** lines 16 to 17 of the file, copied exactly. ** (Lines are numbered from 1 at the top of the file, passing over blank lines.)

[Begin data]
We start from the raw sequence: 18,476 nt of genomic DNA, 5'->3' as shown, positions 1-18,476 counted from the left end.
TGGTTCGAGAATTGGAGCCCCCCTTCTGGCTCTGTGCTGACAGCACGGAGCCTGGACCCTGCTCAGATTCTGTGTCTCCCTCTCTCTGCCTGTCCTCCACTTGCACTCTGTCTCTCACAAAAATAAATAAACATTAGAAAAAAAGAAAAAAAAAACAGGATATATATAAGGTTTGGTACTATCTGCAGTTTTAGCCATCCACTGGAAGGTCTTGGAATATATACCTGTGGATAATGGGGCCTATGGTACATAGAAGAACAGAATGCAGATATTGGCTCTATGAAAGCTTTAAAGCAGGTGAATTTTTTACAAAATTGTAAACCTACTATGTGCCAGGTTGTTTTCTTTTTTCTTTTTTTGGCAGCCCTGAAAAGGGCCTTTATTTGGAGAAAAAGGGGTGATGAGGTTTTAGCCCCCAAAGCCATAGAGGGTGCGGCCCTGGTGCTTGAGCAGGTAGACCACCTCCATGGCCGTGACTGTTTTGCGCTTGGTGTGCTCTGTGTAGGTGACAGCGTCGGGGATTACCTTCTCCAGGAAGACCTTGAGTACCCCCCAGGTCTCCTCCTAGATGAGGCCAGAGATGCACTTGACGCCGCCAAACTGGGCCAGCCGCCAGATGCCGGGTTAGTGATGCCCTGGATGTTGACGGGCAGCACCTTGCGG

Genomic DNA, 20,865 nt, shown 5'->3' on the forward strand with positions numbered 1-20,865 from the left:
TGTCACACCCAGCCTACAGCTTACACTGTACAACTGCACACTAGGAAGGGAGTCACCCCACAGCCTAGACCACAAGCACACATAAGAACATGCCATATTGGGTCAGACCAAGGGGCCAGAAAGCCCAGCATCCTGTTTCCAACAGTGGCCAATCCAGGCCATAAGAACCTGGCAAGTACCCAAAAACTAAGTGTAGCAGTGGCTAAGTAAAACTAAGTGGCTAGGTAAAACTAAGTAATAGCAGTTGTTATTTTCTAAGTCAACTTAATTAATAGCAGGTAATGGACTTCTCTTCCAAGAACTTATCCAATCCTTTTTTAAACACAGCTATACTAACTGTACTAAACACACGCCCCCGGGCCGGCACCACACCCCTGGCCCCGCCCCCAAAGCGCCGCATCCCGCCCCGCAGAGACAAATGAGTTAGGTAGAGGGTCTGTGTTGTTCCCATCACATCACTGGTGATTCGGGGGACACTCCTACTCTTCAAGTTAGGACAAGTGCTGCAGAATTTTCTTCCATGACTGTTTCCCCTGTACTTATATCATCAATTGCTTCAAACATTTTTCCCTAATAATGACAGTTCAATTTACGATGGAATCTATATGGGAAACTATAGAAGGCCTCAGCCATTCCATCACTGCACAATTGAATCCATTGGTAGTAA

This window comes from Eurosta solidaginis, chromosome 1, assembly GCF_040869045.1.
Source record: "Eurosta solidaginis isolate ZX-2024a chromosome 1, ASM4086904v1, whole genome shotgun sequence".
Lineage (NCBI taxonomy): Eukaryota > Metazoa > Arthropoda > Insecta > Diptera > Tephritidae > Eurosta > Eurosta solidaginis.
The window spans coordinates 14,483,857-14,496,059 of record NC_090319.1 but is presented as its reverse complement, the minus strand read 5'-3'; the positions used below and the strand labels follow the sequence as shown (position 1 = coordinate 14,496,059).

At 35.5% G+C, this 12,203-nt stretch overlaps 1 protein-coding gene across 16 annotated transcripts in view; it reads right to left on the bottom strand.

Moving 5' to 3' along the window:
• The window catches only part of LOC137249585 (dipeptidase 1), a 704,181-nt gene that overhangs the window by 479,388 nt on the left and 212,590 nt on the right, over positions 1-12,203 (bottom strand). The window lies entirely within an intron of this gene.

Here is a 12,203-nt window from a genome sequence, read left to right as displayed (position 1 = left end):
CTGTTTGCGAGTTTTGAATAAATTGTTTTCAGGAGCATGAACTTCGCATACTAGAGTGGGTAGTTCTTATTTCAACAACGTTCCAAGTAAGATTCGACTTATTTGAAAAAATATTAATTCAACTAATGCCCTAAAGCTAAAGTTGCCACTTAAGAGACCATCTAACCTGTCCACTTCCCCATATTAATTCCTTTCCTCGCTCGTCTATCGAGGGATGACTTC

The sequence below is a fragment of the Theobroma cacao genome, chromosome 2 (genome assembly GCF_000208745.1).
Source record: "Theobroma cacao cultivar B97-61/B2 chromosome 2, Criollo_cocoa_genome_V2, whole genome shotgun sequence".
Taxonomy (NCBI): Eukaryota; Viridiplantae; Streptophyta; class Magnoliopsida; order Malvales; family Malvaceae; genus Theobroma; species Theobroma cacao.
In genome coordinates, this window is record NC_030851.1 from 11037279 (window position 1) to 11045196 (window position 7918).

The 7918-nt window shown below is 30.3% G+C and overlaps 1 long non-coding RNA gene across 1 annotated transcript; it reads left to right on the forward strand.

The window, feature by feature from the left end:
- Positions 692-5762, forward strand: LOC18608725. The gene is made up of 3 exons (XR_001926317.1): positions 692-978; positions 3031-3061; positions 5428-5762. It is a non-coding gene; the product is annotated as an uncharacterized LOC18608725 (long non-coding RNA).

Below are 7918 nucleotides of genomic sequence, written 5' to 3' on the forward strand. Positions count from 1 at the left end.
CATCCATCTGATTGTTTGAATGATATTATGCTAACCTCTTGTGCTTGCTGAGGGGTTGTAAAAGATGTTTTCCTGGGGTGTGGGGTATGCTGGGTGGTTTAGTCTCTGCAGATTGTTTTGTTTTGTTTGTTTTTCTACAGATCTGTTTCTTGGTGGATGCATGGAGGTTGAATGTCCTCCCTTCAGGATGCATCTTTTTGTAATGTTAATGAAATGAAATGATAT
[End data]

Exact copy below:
Taxonomy (NCBI): Eukaryota; Viridiplantae; Streptophyta; class Magnoliopsida; order Malvales; family Malvaceae; genus Theobroma; species Theobroma cacao.
In genome coordinates, this window is record NC_030851.1 from 11037279 (window position 1) to 11045196 (window position 7918).